Fruita’s Hot Tomato owners to speak at international pizza expo |

Fruita’s Hot Tomato owners to speak at international pizza expo

Sharon Sullivan
Anne Keller (foreground) and Jen Zeuner take a break during a recent Friday inside the Hot Tomato, a pizza cafe the two women opened in Fruita in 2005. The Hot Tomato moved around the corner to 124 N. Mulberry St. in 2010.
Sharon Sullivan/ | Free Press

Unlike many businesses, the Hot Tomato Cafe in Fruita closes for two weeks around Christmas time, allowing for employees to take time off for the holiday while owners Jen Zeuner and Anne Keller rejuvenate with mountain biking in Sedona, Ariz. The pizzeria reopens Tuesday, Jan. 7.

In between cycling and taking pictures of Arizona’s striking red-rock canyon and pinon-juniper landscape (Keller’s also a professional photographer), the two women will be working on their presentation for the International Pizza Expo in Las Vegas, March 24-27.

“There’s always a bunch of Italians in black T-shirts and gold chains and a ton of Italian being spoken,” said Keller, who’s attended the international convention with Zeuner in past years.

This year the two women have been invited to talk about their success since opening their cafe in 2005.

“One of the things they were impressed with was the amazing job we’ve done with our business in such a small town,” Zeuner said.

On a recent Friday (before closing for the holiday) a steady stream of customers — young and old — walked up to the counter to order pizza, a calzone, stromboli, or one of an array of salads on the menu.

The funky cafe in the Grand Valley town of about 12,000 residents is also a popular lunch spot for students, making Christmas break a natural time for the eatery to close for a short spell.

In 2002, after moving to Fruita from Moab, Utah, both Keller and Zeuner worked at Over the Edge bike shop. Keller said they kept asking around — “Where’s a good place to eat?”

When Diorio’s Pizza across the street from the bike shop was ready to call it quits, Zeuner and Keller decided to buy Diorio’s equipment, learn dough-making from owner John Textera, and re-open in 2005 as the Hot Tomato with their own spin on pizza.

They were initially seeking a place for mountain bikers to congregate around tasty food in a good atmosphere, Zeuner said.

Zeuner, 46, grew up in New Jersey where she learned to make New York-style pizza while working in restaurants. She and Keller, 36, added more exotic pizzas to the traditional fare, such as “Granny’s pesto” — comprised of pesto sauce, mozzarella, fresh tomatoes, garlic and feta cheese — and Thai peanut pizza, made with a peanut-sauce base topped with mozzarella, onions, roasted red peppers, chicken and basil.

Business tripled after the Hot Tomato relocated around the corner to 124 N. Mulberry St. in 2010. Zeuner and Keller attribute the added business to their commitment to food quality, customer service and a good staff.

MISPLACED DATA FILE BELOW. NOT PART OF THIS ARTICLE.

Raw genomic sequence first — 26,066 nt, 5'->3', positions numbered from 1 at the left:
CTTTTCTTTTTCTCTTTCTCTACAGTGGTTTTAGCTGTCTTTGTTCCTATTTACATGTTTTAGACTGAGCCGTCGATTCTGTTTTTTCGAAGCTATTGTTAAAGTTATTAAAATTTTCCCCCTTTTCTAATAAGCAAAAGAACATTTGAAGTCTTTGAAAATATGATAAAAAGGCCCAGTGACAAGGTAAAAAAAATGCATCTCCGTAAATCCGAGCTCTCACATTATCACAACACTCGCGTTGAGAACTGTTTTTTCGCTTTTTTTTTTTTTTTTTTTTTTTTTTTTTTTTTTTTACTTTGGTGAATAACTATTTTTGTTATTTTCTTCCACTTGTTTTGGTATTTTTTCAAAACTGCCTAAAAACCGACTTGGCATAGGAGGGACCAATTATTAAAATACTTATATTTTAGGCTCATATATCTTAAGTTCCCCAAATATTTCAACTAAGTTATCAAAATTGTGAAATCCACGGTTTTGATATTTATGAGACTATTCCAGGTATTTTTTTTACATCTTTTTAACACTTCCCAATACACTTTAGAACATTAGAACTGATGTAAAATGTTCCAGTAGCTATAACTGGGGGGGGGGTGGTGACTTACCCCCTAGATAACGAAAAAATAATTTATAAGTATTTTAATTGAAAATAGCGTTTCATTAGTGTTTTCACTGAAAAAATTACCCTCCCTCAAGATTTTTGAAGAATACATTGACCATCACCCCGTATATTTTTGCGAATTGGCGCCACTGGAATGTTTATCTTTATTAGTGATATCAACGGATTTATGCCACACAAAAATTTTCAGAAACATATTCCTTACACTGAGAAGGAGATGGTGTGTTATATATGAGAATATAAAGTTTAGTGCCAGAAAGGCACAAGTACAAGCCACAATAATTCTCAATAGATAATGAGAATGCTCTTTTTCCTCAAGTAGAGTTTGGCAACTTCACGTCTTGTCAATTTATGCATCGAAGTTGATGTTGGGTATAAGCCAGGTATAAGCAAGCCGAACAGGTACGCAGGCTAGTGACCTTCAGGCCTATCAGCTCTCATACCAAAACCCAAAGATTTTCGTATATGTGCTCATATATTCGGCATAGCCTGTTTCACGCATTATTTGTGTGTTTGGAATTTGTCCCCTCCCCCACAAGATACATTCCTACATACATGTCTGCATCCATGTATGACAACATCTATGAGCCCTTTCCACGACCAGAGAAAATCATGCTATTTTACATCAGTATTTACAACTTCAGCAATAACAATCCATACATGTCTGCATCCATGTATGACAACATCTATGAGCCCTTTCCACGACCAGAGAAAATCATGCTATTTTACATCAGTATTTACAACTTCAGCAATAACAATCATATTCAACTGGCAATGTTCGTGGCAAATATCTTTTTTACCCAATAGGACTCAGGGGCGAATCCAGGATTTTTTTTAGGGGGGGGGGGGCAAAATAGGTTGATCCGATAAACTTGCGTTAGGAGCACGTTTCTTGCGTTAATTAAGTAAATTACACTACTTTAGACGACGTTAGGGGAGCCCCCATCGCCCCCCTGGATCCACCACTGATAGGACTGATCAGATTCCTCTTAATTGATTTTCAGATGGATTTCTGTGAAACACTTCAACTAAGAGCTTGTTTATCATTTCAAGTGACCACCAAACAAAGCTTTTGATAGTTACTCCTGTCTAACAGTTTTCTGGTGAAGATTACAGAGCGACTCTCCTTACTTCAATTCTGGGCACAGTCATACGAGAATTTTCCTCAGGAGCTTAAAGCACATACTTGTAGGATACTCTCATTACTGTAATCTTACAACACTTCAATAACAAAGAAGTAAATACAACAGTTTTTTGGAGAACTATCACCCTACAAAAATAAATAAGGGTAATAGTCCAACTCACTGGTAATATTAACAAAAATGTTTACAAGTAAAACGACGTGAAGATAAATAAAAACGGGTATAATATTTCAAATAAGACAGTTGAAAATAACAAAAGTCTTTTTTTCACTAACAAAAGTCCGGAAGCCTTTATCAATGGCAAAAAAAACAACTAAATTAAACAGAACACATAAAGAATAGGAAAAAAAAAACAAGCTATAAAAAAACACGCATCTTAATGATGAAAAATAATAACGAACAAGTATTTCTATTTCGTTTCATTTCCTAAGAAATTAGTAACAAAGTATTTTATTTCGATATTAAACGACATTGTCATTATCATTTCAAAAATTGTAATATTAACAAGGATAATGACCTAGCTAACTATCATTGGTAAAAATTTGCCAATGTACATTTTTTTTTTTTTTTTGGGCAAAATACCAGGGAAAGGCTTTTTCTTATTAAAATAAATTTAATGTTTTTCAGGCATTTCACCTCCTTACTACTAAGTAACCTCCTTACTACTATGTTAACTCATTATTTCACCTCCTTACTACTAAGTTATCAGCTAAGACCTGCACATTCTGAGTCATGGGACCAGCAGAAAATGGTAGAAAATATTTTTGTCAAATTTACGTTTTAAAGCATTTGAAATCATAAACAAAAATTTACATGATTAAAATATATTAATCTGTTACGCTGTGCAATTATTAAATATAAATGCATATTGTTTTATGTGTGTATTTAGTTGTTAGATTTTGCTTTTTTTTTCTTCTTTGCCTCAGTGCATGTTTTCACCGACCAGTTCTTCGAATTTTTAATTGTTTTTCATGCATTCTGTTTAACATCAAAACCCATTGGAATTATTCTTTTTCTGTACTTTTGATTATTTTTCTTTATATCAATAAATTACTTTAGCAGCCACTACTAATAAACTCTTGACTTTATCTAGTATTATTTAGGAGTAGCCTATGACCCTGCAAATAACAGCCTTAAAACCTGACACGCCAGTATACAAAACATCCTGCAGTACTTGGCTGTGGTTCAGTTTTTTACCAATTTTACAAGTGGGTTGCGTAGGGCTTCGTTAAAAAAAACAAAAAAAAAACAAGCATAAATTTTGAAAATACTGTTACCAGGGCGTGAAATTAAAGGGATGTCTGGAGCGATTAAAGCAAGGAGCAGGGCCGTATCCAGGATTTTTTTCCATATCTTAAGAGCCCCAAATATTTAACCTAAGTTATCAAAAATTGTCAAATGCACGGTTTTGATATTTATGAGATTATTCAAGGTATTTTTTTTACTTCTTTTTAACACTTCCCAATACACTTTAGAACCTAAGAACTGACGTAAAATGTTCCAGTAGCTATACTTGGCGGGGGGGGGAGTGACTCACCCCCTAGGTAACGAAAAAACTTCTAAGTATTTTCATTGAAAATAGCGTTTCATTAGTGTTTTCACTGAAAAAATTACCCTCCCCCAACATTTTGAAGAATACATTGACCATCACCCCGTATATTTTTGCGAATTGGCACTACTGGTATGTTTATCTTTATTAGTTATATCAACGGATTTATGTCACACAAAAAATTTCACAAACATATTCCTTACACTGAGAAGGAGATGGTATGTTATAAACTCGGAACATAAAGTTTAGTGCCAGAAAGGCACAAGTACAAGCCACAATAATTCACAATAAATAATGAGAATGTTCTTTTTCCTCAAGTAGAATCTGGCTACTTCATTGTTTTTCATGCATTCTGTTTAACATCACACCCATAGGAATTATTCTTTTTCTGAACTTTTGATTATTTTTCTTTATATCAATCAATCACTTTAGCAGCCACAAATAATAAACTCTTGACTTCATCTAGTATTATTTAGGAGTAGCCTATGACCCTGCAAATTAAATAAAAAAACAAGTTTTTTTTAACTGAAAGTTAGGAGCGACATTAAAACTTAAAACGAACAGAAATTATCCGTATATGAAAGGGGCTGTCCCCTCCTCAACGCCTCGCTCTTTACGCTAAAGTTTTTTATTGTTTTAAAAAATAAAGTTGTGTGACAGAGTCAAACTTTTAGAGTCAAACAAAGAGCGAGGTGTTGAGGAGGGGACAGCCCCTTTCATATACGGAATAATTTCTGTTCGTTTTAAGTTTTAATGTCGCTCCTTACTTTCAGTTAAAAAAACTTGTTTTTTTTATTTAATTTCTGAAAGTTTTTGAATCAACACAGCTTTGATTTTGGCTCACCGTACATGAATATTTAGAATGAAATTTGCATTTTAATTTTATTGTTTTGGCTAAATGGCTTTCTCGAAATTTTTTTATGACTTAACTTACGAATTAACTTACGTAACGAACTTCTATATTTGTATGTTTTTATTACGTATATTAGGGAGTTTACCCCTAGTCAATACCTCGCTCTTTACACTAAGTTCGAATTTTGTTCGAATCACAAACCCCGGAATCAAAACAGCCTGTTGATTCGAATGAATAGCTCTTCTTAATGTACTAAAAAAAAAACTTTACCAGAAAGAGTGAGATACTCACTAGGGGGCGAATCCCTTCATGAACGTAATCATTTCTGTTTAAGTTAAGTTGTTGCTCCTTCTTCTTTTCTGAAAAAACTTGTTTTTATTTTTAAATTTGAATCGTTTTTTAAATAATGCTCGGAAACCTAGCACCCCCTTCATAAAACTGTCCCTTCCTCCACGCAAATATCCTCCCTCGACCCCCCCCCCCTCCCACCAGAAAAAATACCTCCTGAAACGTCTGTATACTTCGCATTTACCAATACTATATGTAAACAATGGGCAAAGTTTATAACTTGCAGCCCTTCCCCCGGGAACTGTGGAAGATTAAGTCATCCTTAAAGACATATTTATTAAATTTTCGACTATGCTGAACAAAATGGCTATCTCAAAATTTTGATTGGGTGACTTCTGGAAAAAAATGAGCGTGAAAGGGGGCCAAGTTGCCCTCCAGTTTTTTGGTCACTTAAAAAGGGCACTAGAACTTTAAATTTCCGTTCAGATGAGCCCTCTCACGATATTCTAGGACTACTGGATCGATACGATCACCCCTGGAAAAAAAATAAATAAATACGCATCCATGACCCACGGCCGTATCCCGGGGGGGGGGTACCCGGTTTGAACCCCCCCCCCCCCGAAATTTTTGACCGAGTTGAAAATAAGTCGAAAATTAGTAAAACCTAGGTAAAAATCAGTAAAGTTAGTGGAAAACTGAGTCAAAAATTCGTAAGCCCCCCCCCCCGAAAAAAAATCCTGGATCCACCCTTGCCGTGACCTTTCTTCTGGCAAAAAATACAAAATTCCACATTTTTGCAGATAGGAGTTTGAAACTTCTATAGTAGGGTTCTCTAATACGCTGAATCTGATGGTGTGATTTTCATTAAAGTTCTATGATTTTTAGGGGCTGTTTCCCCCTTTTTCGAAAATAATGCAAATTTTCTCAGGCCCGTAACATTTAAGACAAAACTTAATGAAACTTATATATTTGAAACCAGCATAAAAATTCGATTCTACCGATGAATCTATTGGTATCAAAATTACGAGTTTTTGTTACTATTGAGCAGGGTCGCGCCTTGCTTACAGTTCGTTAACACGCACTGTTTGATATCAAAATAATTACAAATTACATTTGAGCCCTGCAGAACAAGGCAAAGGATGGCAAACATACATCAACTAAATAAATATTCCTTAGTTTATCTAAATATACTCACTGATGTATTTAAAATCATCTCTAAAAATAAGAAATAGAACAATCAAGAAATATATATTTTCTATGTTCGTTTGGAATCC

The new location also added two patios and an outdoor stage where live music is hosted from April to October. The Lumineers, Hea Marseilles, Phox and Chris Pureka are among the musicians who have performed there.

Even with 20 employees, 60 percent of whom are full-time, Keller and Zeuner remain hands-on with the business daily.

Neither women had much prior business experience when they opened, other than managing bike shops, so they sought out innovative business practices from Zingerman’s seminars in Ann Arbor, Mich. Zingerman’s started as a small delicatessen in 1982, and has since expanded into a collection of food companies with “unique business models,” according to its website. Zingerman’s has been featured in Harvard Business Review and on MSNBC, plus it has been called “the coolest small company in America” by Inc. Magazine.

It was at one of its business seminars where the Hot Tomato ladies learned about open book finance.

“In 2014, we’re excited about implementing open book finance, an amazing system that basically gives employees complete financial transparency,” Keller said. “We’ll divide financials into categories. (For) food costs for example, an employee will take ownership of a category and it will be their responsibility to monitor and report on their category on a weekly basis throughout the year.”

Then at the end of the year, there is profit-sharing for full-time employees, Zeuner noted.

“It takes the numbers and puts the story behind it,” she said. “It puts (employees) in the driver’s seat in finding ways to reduce costs.”

“We’re excited about open book finance,” Keller said. “We think it will be a game changer, and a really effective way of running a business.”

From those seminars Keller and Zeuner say they’ve also learned to keep improving on what they’ve built to make it better for everyone involved.

Their topic for the pizza expo in March is “creating a dynamic vision for your business.”

“It’s about visioning; forcing yourself to take the ideas in your head and put them on paper,” Zeuner said. “(It’s) taking this notion of how you want things to be and writing it out. It makes it easier to get from point A to point B.”

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